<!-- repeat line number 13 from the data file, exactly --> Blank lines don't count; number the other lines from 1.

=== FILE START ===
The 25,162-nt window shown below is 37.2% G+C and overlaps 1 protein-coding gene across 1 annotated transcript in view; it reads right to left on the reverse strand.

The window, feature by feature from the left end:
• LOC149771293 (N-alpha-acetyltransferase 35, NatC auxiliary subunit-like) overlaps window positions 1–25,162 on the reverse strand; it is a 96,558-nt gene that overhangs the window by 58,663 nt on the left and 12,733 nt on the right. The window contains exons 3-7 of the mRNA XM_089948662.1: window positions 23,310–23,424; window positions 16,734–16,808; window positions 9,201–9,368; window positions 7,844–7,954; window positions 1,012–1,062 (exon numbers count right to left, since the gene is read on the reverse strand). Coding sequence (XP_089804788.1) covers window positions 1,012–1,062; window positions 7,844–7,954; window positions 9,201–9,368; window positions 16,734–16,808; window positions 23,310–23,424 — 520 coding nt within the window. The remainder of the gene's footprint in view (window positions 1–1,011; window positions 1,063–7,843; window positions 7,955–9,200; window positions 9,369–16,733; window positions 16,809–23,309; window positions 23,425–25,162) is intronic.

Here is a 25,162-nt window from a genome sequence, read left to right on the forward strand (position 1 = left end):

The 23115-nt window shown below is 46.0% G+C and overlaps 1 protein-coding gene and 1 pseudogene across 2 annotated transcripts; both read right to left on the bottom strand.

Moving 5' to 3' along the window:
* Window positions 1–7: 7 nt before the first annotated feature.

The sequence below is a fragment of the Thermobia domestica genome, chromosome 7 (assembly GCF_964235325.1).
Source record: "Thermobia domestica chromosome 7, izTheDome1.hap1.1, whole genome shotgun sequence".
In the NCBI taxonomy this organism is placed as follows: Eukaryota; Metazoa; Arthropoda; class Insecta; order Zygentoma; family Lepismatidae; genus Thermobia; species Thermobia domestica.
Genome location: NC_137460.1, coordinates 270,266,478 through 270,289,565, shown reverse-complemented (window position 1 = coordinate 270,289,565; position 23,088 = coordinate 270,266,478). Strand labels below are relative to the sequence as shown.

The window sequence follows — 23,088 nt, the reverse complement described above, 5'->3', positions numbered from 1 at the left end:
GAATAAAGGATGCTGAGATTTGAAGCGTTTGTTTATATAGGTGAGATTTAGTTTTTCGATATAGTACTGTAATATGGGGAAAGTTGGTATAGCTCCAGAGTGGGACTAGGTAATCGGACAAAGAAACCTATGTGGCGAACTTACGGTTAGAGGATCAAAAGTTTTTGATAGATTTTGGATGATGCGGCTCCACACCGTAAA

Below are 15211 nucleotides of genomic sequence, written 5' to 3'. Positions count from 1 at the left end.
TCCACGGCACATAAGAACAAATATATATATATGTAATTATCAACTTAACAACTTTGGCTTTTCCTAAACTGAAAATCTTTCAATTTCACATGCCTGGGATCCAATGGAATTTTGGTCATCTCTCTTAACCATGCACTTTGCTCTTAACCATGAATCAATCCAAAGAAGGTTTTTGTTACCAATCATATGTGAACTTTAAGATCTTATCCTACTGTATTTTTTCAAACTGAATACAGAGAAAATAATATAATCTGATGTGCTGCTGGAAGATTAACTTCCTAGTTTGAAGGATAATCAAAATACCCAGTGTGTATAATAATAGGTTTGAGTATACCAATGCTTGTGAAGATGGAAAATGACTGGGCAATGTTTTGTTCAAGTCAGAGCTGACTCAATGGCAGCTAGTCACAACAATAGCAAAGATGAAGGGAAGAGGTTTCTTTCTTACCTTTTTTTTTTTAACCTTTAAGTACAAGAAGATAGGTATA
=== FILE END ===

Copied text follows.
GAATAAAGGATGCTGAGATTTGAAGCGTTTGTTTATATAGGTGAGATTTAGTTTTTCGATATAGTACTGTAATATGGGGAAAGTTGGTATAGCTCCAGAGTGGGACTAGGTAATCGGACAAAGAAACCTATGTGGCGAACTTACGGTTAGAGGATCAAAAGTTTTTGATAGATTTTGGATGATGCGGCTCCACACCGTAAA